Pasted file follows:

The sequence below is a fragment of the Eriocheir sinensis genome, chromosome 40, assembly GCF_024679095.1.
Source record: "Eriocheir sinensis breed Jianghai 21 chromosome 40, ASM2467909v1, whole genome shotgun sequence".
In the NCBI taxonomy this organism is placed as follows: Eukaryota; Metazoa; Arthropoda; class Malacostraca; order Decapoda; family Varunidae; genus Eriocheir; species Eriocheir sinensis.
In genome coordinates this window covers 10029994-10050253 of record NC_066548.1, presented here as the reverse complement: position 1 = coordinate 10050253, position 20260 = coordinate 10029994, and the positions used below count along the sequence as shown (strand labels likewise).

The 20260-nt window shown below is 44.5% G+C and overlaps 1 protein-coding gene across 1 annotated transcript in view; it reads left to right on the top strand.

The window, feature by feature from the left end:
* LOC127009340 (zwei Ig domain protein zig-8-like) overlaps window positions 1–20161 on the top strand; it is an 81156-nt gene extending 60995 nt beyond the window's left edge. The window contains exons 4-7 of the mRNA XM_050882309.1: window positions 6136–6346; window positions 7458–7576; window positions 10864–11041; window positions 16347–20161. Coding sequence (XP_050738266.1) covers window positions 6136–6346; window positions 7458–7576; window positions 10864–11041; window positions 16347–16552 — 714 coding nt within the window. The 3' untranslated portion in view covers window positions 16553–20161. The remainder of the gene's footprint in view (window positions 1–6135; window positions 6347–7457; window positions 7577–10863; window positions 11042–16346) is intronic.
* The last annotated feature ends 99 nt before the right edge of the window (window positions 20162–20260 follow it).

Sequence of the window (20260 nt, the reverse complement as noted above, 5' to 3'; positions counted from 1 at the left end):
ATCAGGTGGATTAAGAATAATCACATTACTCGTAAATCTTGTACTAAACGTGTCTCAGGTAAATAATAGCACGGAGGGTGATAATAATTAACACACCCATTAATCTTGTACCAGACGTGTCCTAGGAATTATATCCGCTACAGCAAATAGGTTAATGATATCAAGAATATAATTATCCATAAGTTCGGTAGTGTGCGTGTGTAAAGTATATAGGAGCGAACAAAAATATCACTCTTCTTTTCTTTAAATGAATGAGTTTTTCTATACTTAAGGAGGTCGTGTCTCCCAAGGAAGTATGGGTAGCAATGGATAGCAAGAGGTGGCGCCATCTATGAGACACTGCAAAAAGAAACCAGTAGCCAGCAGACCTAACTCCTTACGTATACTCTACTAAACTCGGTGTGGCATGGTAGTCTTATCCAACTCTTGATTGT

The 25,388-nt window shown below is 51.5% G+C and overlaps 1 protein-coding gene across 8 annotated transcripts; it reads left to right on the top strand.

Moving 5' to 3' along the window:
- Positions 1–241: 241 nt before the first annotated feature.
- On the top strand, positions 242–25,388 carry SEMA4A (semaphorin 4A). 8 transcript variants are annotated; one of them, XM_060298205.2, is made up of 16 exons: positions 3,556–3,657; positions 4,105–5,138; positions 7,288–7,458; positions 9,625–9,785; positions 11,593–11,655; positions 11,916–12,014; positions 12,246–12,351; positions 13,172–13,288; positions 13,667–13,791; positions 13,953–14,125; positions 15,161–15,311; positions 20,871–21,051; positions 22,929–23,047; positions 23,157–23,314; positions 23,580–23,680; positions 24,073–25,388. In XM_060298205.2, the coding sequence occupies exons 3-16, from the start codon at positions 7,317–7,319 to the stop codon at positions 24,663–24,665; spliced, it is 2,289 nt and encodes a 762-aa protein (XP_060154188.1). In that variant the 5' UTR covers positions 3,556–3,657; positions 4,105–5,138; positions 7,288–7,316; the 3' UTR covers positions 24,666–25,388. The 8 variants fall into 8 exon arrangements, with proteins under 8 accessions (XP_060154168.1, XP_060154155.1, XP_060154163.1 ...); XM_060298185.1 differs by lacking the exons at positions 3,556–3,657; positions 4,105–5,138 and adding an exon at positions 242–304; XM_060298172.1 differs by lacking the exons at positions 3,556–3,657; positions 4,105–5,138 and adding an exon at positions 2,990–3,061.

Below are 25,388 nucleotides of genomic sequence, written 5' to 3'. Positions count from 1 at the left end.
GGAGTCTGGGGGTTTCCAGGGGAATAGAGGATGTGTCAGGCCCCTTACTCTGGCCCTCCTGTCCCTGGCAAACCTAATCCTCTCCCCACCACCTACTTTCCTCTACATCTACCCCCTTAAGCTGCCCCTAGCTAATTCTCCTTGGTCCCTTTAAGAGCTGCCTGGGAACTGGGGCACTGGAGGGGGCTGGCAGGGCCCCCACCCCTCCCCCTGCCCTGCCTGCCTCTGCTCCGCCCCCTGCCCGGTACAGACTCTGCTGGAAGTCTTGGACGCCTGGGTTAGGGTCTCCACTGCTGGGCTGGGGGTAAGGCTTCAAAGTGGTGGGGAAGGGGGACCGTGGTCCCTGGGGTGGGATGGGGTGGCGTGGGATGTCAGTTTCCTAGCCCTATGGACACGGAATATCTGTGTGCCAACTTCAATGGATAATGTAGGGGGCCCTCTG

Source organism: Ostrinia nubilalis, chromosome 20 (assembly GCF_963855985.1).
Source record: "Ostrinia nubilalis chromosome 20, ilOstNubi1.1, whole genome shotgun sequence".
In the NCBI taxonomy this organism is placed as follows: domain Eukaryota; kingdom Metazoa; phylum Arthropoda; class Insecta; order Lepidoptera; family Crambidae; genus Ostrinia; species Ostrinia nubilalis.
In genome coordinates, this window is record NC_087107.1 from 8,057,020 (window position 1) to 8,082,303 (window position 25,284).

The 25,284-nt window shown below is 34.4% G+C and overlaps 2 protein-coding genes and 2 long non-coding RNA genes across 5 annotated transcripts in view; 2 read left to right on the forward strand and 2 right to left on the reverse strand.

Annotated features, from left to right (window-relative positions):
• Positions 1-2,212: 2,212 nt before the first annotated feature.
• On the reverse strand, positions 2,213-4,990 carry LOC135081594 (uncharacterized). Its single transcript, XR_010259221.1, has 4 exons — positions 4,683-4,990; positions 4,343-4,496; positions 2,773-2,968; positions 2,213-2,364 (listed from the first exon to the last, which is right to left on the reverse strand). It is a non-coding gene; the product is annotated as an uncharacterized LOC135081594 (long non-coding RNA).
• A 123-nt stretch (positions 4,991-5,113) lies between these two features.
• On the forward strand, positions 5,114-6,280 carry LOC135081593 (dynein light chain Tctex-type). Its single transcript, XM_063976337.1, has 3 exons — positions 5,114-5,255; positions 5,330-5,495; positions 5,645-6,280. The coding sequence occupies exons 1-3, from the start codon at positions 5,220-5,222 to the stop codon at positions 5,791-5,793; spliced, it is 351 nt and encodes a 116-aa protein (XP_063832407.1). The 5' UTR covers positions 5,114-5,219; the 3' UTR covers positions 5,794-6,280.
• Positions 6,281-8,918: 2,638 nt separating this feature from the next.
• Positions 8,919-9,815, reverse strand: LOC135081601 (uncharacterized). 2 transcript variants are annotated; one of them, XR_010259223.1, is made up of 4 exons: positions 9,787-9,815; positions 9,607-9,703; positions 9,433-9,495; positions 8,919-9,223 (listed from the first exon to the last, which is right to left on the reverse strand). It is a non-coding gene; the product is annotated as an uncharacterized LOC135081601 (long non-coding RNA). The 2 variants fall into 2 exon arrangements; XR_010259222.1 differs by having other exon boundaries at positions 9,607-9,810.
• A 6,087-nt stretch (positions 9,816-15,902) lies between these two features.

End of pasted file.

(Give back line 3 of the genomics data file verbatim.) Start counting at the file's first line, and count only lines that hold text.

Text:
In the NCBI taxonomy this organism is placed as follows: Eukaryota; Metazoa; Arthropoda; class Malacostraca; order Decapoda; family Varunidae; genus Eriocheir; species Eriocheir sinensis.